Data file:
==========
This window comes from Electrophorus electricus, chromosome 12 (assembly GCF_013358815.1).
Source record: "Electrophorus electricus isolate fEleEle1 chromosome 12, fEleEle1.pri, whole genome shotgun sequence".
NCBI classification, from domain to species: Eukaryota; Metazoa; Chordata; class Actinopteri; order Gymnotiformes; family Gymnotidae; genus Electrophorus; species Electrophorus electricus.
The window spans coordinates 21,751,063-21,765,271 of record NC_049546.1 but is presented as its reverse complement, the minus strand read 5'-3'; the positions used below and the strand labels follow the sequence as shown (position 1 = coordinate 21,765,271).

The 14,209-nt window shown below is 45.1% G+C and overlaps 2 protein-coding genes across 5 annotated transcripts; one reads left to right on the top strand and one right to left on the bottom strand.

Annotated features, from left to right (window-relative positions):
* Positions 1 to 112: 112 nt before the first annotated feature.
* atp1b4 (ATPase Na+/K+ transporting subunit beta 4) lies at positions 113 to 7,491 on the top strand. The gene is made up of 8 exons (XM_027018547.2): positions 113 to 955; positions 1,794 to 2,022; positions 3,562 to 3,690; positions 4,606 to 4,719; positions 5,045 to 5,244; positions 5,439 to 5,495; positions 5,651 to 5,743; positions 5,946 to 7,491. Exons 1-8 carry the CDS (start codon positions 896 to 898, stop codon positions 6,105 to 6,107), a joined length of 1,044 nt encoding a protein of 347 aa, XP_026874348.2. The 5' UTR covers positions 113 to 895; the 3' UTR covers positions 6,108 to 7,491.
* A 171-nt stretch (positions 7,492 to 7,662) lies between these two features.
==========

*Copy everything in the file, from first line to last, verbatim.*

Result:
This window comes from Electrophorus electricus, chromosome 12 (assembly GCF_013358815.1).
Source record: "Electrophorus electricus isolate fEleEle1 chromosome 12, fEleEle1.pri, whole genome shotgun sequence".
NCBI classification, from domain to species: Eukaryota; Metazoa; Chordata; class Actinopteri; order Gymnotiformes; family Gymnotidae; genus Electrophorus; species Electrophorus electricus.
The window spans coordinates 21,751,063-21,765,271 of record NC_049546.1 but is presented as its reverse complement, the minus strand read 5'-3'; the positions used below and the strand labels follow the sequence as shown (position 1 = coordinate 21,765,271).

The 14,209-nt window shown below is 45.1% G+C and overlaps 2 protein-coding genes across 5 annotated transcripts; one reads left to right on the top strand and one right to left on the bottom strand.

Annotated features, from left to right (window-relative positions):
* Positions 1 to 112: 112 nt before the first annotated feature.
* atp1b4 (ATPase Na+/K+ transporting subunit beta 4) lies at positions 113 to 7,491 on the top strand. The gene is made up of 8 exons (XM_027018547.2): positions 113 to 955; positions 1,794 to 2,022; positions 3,562 to 3,690; positions 4,606 to 4,719; positions 5,045 to 5,244; positions 5,439 to 5,495; positions 5,651 to 5,743; positions 5,946 to 7,491. Exons 1-8 carry the CDS (start codon positions 896 to 898, stop codon positions 6,105 to 6,107), a joined length of 1,044 nt encoding a protein of 347 aa, XP_026874348.2. The 5' UTR covers positions 113 to 895; the 3' UTR covers positions 6,108 to 7,491.
* A 171-nt stretch (positions 7,492 to 7,662) lies between these two features.